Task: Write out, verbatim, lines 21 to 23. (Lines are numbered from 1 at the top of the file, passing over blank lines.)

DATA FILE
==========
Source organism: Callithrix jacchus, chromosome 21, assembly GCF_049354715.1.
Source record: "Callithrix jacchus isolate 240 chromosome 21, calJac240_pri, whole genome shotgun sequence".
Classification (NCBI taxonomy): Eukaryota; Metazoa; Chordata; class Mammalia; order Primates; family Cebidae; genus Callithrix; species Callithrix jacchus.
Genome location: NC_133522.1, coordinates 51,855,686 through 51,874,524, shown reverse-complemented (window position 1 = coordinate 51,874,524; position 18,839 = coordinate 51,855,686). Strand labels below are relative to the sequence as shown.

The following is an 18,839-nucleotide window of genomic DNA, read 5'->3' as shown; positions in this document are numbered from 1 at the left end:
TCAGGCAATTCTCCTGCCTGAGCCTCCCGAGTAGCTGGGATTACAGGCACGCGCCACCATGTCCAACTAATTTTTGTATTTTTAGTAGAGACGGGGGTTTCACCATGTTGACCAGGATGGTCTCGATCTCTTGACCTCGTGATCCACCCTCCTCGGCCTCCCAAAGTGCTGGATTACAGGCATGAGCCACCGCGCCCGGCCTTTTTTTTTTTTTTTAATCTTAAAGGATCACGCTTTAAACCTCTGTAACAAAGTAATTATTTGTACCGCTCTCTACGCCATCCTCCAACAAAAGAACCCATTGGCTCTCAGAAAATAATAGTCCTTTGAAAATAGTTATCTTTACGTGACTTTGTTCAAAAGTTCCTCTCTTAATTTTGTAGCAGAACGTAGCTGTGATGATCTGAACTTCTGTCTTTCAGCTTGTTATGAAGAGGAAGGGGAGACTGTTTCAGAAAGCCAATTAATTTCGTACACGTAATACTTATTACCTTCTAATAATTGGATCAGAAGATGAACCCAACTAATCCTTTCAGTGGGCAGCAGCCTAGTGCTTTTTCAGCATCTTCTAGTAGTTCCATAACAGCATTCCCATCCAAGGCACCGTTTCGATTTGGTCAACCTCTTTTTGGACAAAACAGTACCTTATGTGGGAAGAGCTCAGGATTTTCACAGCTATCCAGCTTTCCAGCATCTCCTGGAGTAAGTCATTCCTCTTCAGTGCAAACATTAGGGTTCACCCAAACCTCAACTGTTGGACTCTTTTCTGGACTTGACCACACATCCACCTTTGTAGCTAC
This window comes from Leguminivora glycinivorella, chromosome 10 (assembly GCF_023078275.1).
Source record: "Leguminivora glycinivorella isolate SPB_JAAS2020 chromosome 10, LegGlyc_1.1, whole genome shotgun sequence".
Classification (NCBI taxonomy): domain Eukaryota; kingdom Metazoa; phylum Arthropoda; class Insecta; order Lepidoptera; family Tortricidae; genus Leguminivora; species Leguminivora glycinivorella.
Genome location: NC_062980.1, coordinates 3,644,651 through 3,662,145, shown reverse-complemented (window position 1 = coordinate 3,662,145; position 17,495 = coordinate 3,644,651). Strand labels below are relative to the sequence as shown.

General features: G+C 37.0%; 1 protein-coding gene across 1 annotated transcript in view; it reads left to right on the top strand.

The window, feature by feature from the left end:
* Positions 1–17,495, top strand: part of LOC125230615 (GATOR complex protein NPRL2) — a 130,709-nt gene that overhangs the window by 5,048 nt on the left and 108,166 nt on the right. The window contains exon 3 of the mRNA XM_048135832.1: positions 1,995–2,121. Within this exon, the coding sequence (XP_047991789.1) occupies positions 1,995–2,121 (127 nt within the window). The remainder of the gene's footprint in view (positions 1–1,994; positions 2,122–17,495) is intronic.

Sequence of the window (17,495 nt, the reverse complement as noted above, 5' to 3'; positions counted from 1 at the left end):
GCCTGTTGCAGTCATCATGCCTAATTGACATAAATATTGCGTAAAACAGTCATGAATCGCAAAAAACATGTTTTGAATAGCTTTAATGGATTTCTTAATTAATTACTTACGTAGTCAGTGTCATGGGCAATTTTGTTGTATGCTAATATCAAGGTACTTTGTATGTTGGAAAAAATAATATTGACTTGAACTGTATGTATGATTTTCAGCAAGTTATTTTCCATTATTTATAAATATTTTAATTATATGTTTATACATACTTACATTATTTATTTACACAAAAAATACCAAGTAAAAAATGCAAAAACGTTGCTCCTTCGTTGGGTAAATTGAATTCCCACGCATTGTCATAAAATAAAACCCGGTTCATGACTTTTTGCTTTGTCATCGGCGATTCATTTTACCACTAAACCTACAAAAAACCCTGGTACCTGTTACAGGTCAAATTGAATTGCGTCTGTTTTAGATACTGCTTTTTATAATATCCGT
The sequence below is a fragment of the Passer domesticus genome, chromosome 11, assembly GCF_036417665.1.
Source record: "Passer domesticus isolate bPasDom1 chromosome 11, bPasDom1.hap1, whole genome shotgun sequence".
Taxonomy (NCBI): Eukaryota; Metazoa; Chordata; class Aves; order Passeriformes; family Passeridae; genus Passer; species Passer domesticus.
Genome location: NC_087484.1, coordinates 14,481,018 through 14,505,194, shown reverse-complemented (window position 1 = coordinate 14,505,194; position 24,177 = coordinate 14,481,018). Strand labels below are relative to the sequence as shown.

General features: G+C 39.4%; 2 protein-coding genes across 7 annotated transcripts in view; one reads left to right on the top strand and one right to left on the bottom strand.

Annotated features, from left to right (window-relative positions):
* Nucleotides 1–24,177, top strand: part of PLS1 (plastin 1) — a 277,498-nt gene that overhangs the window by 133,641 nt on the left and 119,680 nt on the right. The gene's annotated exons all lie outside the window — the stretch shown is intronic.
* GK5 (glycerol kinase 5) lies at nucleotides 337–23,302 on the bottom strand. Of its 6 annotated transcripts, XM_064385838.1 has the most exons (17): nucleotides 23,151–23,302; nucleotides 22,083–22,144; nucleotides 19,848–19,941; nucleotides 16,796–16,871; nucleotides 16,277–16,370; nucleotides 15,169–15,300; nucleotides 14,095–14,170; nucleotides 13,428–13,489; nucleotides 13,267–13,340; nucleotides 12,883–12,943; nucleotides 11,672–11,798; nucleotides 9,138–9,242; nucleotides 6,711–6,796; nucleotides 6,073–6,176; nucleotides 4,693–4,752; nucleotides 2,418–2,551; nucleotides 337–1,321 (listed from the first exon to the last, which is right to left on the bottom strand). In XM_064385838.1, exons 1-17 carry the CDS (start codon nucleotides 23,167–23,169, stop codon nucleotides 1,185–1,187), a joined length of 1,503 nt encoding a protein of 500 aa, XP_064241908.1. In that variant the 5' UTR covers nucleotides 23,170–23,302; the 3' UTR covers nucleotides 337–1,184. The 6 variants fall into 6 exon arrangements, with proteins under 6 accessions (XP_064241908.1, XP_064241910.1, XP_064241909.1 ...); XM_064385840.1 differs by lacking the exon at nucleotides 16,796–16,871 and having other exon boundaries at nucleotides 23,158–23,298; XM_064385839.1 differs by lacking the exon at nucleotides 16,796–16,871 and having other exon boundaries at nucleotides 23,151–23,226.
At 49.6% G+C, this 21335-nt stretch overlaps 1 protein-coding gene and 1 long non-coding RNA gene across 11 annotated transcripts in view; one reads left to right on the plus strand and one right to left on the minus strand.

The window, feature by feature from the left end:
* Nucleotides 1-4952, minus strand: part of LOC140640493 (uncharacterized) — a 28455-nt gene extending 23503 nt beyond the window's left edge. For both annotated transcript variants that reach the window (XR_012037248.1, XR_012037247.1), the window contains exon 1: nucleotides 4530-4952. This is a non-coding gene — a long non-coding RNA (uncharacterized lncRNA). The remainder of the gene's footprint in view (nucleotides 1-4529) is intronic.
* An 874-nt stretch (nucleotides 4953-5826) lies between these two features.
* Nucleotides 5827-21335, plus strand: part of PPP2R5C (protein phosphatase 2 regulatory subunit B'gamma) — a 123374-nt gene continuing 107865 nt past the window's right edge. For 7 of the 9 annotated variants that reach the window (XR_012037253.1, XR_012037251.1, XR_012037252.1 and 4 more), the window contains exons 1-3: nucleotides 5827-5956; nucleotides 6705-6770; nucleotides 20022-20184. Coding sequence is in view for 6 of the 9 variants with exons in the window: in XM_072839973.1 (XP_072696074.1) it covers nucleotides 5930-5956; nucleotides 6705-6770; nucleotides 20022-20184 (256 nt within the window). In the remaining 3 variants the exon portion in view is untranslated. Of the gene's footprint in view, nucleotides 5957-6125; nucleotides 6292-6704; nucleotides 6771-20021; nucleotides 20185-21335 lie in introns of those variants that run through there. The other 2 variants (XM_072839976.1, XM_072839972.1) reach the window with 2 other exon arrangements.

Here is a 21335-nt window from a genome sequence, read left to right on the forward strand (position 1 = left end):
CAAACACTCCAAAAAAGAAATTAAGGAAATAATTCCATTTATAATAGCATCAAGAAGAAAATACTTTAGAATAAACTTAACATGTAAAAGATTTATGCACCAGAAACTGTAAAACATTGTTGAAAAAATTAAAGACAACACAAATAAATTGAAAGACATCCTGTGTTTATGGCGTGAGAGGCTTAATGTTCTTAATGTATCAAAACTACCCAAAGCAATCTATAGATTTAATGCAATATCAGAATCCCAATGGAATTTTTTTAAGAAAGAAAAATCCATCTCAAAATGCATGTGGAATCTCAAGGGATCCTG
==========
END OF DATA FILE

Annotated features, from left to right (window-relative positions):
* Nucleotides 1–24,177, top strand: part of PLS1 (plastin 1) — a 277,498-nt gene that overhangs the window by 133,641 nt on the left and 119,680 nt on the right. The gene's annotated exons all lie outside the window — the stretch shown is intronic.
* GK5 (glycerol kinase 5) lies at nucleotides 337–23,302 on the bottom strand. Of its 6 annotated transcripts, XM_064385838.1 has the most exons (17): nucleotides 23,151–23,302; nucleotides 22,083–22,144; nucleotides 19,848–19,941; nucleotides 16,796–16,871; nucleotides 16,277–16,370; nucleotides 15,169–15,300; nucleotides 14,095–14,170; nucleotides 13,428–13,489; nucleotides 13,267–13,340; nucleotides 12,883–12,943; nucleotides 11,672–11,798; nucleotides 9,138–9,242; nucleotides 6,711–6,796; nucleotides 6,073–6,176; nucleotides 4,693–4,752; nucleotides 2,418–2,551; nucleotides 337–1,321 (listed from the first exon to the last, which is right to left on the bottom strand). In XM_064385838.1, exons 1-17 carry the CDS (start codon nucleotides 23,167–23,169, stop codon nucleotides 1,185–1,187), a joined length of 1,503 nt encoding a protein of 500 aa, XP_064241908.1. In that variant the 5' UTR covers nucleotides 23,170–23,302; the 3' UTR covers nucleotides 337–1,184. The 6 variants fall into 6 exon arrangements, with proteins under 6 accessions (XP_064241908.1, XP_064241910.1, XP_064241909.1 ...); XM_064385840.1 differs by lacking the exon at nucleotides 16,796–16,871 and having other exon boundaries at nucleotides 23,158–23,298; XM_064385839.1 differs by lacking the exon at nucleotides 16,796–16,871 and having other exon boundaries at nucleotides 23,151–23,226.